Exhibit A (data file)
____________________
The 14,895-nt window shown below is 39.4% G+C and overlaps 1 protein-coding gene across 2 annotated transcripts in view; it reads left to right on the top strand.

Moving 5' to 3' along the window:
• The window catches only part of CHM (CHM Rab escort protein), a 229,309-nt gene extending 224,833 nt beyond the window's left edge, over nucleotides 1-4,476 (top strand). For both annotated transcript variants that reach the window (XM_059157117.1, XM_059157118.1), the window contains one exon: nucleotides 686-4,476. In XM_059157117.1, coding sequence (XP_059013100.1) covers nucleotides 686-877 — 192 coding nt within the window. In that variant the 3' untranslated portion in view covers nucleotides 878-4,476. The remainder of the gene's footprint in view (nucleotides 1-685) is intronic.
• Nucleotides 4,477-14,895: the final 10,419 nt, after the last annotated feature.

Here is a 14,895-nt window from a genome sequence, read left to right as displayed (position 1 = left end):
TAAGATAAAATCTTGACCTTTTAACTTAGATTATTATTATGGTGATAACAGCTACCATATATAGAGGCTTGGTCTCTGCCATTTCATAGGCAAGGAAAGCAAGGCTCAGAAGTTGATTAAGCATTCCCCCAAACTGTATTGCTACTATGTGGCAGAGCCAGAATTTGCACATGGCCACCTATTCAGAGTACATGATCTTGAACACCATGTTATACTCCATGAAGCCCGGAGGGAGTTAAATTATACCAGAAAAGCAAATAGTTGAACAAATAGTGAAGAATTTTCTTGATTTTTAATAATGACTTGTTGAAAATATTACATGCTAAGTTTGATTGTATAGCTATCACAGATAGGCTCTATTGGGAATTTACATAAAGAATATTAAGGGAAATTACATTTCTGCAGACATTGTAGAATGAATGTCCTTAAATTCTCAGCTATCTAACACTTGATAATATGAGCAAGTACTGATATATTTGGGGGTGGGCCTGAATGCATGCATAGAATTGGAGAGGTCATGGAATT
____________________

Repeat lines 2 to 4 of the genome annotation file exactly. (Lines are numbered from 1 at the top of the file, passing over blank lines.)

Moving 5' to 3' along the window:
• The window catches only part of CHM (CHM Rab escort protein), a 229,309-nt gene extending 224,833 nt beyond the window's left edge, over nucleotides 1-4,476 (top strand). For both annotated transcript variants that reach the window (XM_059157117.1, XM_059157118.1), the window contains one exon: nucleotides 686-4,476. In XM_059157117.1, coding sequence (XP_059013100.1) covers nucleotides 686-877 — 192 coding nt within the window. In that variant the 3' untranslated portion in view covers nucleotides 878-4,476. The remainder of the gene's footprint in view (nucleotides 1-685) is intronic.
• Nucleotides 4,477-14,895: the final 10,419 nt, after the last annotated feature.